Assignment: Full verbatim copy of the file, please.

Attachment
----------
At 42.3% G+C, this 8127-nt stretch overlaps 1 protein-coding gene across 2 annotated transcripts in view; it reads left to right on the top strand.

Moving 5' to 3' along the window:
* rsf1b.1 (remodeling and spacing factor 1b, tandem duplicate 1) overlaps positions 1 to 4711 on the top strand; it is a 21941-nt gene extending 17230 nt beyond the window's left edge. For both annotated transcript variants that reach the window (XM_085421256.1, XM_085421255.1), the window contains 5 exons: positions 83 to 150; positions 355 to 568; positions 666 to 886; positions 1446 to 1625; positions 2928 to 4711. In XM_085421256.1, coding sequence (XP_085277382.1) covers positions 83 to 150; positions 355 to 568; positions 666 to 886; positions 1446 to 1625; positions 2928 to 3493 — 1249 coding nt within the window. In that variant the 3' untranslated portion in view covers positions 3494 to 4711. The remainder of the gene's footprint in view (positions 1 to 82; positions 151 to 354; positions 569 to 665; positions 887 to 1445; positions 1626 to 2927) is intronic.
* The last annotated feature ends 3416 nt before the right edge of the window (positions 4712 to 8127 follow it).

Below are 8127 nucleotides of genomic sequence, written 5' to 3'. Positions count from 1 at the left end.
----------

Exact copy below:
At 42.3% G+C, this 8127-nt stretch overlaps 1 protein-coding gene across 2 annotated transcripts in view; it reads left to right on the top strand.

Moving 5' to 3' along the window:
* rsf1b.1 (remodeling and spacing factor 1b, tandem duplicate 1) overlaps positions 1 to 4711 on the top strand; it is a 21941-nt gene extending 17230 nt beyond the window's left edge. For both annotated transcript variants that reach the window (XM_085421256.1, XM_085421255.1), the window contains 5 exons: positions 83 to 150; positions 355 to 568; positions 666 to 886; positions 1446 to 1625; positions 2928 to 4711. In XM_085421256.1, coding sequence (XP_085277382.1) covers positions 83 to 150; positions 355 to 568; positions 666 to 886; positions 1446 to 1625; positions 2928 to 3493 — 1249 coding nt within the window. In that variant the 3' untranslated portion in view covers positions 3494 to 4711. The remainder of the gene's footprint in view (positions 1 to 82; positions 151 to 354; positions 569 to 665; positions 887 to 1445; positions 1626 to 2927) is intronic.
* The last annotated feature ends 3416 nt before the right edge of the window (positions 4712 to 8127 follow it).

Below are 8127 nucleotides of genomic sequence, written 5' to 3'. Positions count from 1 at the left end.